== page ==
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IN an earlier paper (Nash, 1974) the present author placed the rare Anobiid Dorcatoma serra (Panzer) on the Suffolk List of Coleoptera, and commented that, rather surprisingly, the much commoner and more widely distributed Dorcatoma chrysomelina Sturm did not appear to have been taken in the county since the discovery of a single specimen at Barham, near Ipswich, about a Century and a half ago. Both D. chrysomelina, and its close ally D. flavicornis (Fabricius) develop in the rotten interiors of old oak trunks. Upon emergence (usually in May and June), the adults often run about on the surface of the wood and, if the tree in which development has taken place still has living branches, the beetles may be beaten from the foliage. Claude Morley and his contemporaries such as E. A. Elliott devoted much of their collecting time to beating as their published records show. Yet, as far as I can ascertain, neither chrysomelina nor flavicornis was taken by any of them. Mr. C. Barham who has collected quite intensively in the county for the last fifteen years has never encountered any of the species of Dorcatoma, and the genus does not appear in the recent preliminary list of Coleoptera recorded from Staverton Park, Butley (Welch and Harding, 1974). Although I have never collected in the latter locality, it would seem to provide most suitable developmental habitats for the Dorcatoma spp. in question. On April 25th, 1973, I visited Shrubland Park near Barham to try to obtain specimens of wood containing Anobiid larvae in the hope of breeding out either chrysomelina or flavicornis. A number of ancient oaks beside the A.140 Ipswich-Norwich road near Long Covert had recently been felled and sawn up, and I was able to collect some of the red, rotten wood of their interiors. This wood appeared to be devoid of any Coleopterous larvae. On the same visit I also took from the open parkland, near the Hall, a small sample of the wood of a small, standing, snapped-off, dead oak trunk (approximately 40 cm. in diameter). This sample contained innumerable Anobiid larvae. At the time of writing, nothing has been reared from the samples of wood collected from beside the A.140 except a single male of the very locally distributed Aderid, Aderus pygmaea (Degeer). However, in May, 1973, and again in June, 1974, several examples of Dorcatoma chrysomelina emerged from the powdery wood from the snapped-off oak trunk.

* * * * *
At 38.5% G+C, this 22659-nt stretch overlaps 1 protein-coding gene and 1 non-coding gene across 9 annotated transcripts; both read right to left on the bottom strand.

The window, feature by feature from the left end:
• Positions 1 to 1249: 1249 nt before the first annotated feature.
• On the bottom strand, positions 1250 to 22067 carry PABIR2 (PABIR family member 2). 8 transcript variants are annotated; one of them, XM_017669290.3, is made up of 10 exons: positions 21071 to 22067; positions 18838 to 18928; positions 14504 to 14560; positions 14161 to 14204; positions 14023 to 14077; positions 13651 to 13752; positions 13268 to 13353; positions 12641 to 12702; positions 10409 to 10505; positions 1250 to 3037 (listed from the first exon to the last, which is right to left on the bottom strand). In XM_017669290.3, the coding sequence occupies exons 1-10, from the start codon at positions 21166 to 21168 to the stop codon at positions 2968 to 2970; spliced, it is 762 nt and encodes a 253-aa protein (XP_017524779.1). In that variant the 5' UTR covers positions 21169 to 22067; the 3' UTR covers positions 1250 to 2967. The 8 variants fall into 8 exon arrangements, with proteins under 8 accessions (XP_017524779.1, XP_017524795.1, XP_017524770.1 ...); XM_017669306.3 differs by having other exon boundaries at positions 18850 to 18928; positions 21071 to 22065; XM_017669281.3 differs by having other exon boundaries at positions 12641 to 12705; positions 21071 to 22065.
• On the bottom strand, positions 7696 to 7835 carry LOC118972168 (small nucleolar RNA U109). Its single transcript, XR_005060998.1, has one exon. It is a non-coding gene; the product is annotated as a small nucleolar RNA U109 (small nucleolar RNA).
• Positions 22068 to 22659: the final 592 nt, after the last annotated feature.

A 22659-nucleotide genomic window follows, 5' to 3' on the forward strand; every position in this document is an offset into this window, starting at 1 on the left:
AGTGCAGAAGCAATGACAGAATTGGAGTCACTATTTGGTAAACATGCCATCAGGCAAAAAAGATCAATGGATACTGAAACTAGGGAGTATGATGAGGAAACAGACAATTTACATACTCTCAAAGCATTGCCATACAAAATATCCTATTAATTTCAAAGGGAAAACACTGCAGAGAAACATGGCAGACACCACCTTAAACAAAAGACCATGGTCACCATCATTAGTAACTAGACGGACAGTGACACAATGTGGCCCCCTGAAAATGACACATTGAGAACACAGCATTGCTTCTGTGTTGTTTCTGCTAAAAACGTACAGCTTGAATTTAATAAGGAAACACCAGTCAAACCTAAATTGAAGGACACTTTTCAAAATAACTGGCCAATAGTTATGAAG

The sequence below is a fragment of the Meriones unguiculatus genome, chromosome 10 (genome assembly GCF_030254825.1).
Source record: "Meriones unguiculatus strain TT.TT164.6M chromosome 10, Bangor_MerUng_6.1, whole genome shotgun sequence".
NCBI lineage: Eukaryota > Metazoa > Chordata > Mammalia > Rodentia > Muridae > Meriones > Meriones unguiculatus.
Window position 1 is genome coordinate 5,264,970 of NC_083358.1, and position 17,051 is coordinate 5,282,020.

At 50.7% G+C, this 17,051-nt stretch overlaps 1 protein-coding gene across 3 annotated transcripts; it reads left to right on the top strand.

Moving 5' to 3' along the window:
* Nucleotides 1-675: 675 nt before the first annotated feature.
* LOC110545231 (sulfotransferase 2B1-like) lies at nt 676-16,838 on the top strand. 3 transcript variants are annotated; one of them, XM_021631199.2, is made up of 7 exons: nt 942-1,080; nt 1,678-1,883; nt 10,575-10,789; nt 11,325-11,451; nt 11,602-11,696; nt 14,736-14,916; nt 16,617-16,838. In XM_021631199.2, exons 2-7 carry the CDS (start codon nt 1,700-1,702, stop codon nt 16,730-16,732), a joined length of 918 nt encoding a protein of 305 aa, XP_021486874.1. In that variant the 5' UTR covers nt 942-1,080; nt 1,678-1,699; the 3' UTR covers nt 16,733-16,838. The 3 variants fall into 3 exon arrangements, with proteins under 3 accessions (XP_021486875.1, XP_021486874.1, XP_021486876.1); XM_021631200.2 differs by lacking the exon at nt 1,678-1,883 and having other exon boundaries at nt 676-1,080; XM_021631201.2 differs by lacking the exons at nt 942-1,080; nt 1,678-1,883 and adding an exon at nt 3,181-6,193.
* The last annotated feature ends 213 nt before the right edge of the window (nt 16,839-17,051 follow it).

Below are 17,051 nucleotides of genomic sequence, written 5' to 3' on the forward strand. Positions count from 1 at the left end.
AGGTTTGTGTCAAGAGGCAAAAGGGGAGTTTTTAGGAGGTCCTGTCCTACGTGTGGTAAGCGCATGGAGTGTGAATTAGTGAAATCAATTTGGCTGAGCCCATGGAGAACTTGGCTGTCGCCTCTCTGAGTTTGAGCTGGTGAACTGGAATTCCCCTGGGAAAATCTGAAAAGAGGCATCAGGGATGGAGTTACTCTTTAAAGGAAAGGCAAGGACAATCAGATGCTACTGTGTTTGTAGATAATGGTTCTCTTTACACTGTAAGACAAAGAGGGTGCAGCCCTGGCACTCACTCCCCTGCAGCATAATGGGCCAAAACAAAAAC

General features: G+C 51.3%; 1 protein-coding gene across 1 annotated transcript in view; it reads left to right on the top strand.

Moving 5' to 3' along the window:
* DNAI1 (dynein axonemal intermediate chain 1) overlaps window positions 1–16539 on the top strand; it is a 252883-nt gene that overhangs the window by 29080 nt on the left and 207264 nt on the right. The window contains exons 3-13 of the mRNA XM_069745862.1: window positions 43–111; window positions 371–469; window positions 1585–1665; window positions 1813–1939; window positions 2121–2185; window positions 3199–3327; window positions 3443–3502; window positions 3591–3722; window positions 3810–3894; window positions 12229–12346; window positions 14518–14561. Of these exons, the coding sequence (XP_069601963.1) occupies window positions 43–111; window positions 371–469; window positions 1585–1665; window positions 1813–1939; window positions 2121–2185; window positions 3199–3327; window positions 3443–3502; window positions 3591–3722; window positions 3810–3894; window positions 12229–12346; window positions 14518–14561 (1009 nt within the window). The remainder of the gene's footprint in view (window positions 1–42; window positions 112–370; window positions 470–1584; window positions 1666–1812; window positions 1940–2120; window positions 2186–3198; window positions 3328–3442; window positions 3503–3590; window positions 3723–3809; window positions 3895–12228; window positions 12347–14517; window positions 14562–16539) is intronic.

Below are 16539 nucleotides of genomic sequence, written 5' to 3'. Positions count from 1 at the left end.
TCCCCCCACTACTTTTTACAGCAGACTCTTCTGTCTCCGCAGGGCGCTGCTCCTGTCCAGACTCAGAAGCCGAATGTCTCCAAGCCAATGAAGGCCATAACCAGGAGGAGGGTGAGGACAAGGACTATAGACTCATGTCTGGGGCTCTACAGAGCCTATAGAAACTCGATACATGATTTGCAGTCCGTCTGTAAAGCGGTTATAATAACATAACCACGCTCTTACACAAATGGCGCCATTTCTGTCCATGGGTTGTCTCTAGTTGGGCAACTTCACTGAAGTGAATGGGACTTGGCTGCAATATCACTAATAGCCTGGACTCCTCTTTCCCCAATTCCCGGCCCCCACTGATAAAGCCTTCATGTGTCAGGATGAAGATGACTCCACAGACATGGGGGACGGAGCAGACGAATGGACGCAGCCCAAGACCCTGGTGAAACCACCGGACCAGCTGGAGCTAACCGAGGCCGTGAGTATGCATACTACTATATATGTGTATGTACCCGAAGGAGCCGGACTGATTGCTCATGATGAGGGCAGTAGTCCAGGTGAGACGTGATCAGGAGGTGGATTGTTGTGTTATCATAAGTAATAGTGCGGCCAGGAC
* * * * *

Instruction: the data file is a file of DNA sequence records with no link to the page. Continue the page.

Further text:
It is probably purely coincidental that this confirmation of Kirby's ancient record of chrysomelina originates from almost the same parish as that of the original record. (Half of Shrubland Park lies in the parish of Coddenham and half in that of Barham— the tree in which the beetle was breeding was just inside the Coddenham parish boundary.) It does, nonetheless, seem rather curious that such a relatively conspicuous insect does not appear to have been noticed in other apparently suitable habitats in the county. Acknowledgements I should like to thank Mr. A. A. Allen for checking the specific identity of specimens of the Dorcatoma for me, and Lord de Saumarez for most kindly allowing me to study on his estate at Barham. References NTaoh, D . R. (1974). F o u r species of Coleoptera probably n e w to t h e Suffolk C o u n t y List. Suffolk Natural History 16, 211-14. Welch, R. C. and H a r d i n g , P. T . (1974). A preliminary list of t h e fauna of Staverton Park, Suffolk. Part 2 — I n s e c t a : Coleoptera. Suffolk Natural History 16, 287-304.

David Ridley Nash, 2ÖÖ Colchester Road, Lawford, near Manningtree, Essex.

Dorcatoma chrysomelina Sturm. (Col. Anobiidae) re-discovered in Suffolk  
Dorcatoma chrysomelina Sturm. (Col. Anobiidae) re-discovered in Suffolk